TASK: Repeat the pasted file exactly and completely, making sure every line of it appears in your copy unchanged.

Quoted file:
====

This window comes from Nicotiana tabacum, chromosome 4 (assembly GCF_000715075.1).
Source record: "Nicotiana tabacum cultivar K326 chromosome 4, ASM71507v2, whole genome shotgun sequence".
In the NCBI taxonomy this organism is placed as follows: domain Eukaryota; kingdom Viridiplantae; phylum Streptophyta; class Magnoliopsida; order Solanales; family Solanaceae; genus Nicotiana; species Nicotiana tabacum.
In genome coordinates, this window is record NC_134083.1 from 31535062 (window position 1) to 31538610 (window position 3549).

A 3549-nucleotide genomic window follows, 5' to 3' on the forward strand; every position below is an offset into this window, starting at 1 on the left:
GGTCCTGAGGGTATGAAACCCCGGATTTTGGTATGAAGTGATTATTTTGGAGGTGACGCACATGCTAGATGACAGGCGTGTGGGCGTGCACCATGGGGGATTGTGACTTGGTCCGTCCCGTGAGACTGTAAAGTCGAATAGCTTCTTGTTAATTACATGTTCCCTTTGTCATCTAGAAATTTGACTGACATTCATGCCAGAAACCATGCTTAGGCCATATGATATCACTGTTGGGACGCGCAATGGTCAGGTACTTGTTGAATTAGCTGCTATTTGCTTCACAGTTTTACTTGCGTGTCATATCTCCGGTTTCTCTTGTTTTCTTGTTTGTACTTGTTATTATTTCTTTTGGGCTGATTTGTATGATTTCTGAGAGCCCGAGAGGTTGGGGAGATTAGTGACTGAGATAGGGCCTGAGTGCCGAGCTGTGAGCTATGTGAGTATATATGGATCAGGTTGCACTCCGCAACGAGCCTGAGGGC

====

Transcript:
This window comes from Nicotiana tabacum, chromosome 4 (assembly GCF_000715075.1).
Source record: "Nicotiana tabacum cultivar K326 chromosome 4, ASM71507v2, whole genome shotgun sequence".
In the NCBI taxonomy this organism is placed as follows: domain Eukaryota; kingdom Viridiplantae; phylum Streptophyta; class Magnoliopsida; order Solanales; family Solanaceae; genus Nicotiana; species Nicotiana tabacum.
In genome coordinates, this window is record NC_134083.1 from 31535062 (window position 1) to 31538610 (window position 3549).

A 3549-nucleotide genomic window follows, 5' to 3' on the forward strand; every position below is an offset into this window, starting at 1 on the left:
GGTCCTGAGGGTATGAAACCCCGGATTTTGGTATGAAGTGATTATTTTGGAGGTGACGCACATGCTAGATGACAGGCGTGTGGGCGTGCACCATGGGGGATTGTGACTTGGTCCGTCCCGTGAGACTGTAAAGTCGAATAGCTTCTTGTTAATTACATGTTCCCTTTGTCATCTAGAAATTTGACTGACATTCATGCCAGAAACCATGCTTAGGCCATATGATATCACTGTTGGGACGCGCAATGGTCAGGTACTTGTTGAATTAGCTGCTATTTGCTTCACAGTTTTACTTGCGTGTCATATCTCCGGTTTCTCTTGTTTTCTTGTTTGTACTTGTTATTATTTCTTTTGGGCTGATTTGTATGATTTCTGAGAGCCCGAGAGGTTGGGGAGATTAGTGACTGAGATAGGGCCTGAGTGCCGAGCTGTGAGCTATGTGAGTATATATGGATCAGGTTGCACTCCGCAACGAGCCTGAGGGC